Beginning July 16, 2022, the 988 crisis hotline will be fully operational. Those across the United States experiencing or witnessing a mental health crisis will now have a dedicated line to call and talk with a trained counselor. This has the potential to positively impact the state of crisis prevention and intervention in the U.S. But 988 will need the help of behavioral health organizations to ensure its long-term success.
The reasons for 988
The overarching reason for the creation of 988 is to increase access to mental healthcare nationwide. By making access to such care easier, more individuals will get the help they need. This, in turn, may help to decrease the stigma associated with mental health issues and those experiencing them.
Following on the heels of the COVID-19 pandemic, this service is sorely needed. In a report from Mental Health America, researchers found concerning trends regarding youth and adult mental health across the U.S. According to this study, 10.6% of American youth (and 14.5% of American youth who identify as more than one race), have severe depression — this comes to 2.5 million young Americans. Even more youth (15%) went through a major depressive episode in the past year. As disturbing as these trends are, they are just a snapshot of the state of mental health in the U.S.
The role of COVID-19 and the isolation-associated quarantine cannot be overstated. While poor mental health has been a growing issue for some time, feelings of loneliness, helplessness, and isolation only increased during quarantine. The resultant mental health effects can be seen in the numbers discussed above. And as rates of issues such as substance use disorder, domestic violence, and suicide continue to rise as a result of COVID-19 and its aftermath, 988 needs to become a part of how behavioral health organizations operate.
Using 988 to mitigate behavioral health crises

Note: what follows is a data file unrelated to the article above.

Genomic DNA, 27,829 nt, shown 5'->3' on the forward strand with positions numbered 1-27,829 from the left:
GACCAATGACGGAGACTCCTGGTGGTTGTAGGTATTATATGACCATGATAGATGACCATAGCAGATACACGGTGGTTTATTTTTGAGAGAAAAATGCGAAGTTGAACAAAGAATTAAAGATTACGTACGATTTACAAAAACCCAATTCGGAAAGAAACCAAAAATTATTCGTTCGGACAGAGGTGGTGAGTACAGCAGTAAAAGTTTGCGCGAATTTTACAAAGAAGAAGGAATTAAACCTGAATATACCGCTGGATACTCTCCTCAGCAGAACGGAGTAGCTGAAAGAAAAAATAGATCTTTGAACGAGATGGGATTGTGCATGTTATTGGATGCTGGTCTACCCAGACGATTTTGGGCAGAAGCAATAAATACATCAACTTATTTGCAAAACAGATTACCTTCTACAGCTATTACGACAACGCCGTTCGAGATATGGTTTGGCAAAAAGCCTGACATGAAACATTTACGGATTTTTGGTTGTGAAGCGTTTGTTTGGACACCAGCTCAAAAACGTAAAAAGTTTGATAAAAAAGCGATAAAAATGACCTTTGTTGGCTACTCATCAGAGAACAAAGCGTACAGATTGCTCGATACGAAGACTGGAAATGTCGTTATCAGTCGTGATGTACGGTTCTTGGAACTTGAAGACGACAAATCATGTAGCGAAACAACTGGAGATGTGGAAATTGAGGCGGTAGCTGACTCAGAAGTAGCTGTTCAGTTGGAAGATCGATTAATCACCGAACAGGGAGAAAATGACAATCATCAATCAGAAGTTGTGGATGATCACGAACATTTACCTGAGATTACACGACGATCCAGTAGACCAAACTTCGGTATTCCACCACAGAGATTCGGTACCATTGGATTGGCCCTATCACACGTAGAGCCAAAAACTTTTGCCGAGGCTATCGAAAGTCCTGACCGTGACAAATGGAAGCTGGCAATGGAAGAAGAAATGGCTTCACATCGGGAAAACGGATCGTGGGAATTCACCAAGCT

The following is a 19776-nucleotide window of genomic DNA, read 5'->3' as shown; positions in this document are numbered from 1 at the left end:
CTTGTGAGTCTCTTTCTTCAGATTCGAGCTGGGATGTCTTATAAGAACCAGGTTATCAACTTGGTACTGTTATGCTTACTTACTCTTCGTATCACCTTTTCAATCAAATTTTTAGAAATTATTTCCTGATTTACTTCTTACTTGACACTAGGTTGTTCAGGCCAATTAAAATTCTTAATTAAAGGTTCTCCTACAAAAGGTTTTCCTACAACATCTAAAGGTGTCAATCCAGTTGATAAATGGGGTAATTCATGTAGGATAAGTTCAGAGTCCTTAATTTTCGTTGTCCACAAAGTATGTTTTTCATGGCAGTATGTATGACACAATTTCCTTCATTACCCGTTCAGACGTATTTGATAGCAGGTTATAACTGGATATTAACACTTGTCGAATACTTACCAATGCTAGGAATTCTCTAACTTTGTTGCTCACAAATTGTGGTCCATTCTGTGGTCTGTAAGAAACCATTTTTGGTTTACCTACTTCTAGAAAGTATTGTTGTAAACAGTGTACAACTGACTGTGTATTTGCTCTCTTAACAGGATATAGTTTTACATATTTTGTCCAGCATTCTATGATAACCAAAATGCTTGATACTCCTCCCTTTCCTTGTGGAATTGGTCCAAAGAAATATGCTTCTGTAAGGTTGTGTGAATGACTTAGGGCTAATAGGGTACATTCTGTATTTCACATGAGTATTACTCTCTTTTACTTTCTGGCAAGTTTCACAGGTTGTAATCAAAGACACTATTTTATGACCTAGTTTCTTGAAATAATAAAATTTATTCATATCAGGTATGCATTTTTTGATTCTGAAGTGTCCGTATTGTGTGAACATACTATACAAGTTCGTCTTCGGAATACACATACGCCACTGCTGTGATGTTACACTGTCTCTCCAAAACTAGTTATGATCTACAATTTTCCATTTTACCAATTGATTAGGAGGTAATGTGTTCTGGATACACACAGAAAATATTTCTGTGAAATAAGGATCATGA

A core component of 988, especially for those working in behavioral health, is its potential to mitigate crisis situations before they escalate. With centers located across the country, each call to 988 will be answered by a trained counselor. According to the Bureau of Justice Assistance (BJA):
“Calls will be answered by trained crisis operators prepared to assess and de-escalate crises over the phone, connect callers to additional services, and dispatch a mobile crisis team where available.”
Through these services, crisis intervention and prevention efforts across the country could see a serious boost. In fact, various studies have shown that individuals who use current crisis call centers report feeling less depressed, suicidal, or overwhelmed than before they made the call.
In addition to their ability to mitigate crises over the phone, 988 centers will work closely with law enforcement and 911 centers to ensure those in need of behavioral health assistance receive the care they need, rather than a police response.
This potential to avoid unnecessary encounters with law enforcement will help to make the jobs of police officers easier, while also keeping those going through a mental health crisis safer. A 2015 study showed that one in 10 law enforcement responses were in response to a mental health crisis, while one in four of all fatal police shootings occurred while responding to such crises. Through 988, both officers and the subject of the response will be better served. Through a behavioral health response, the subjects of these calls can receive the care they need on the spot, reducing the chance of incurring further trauma.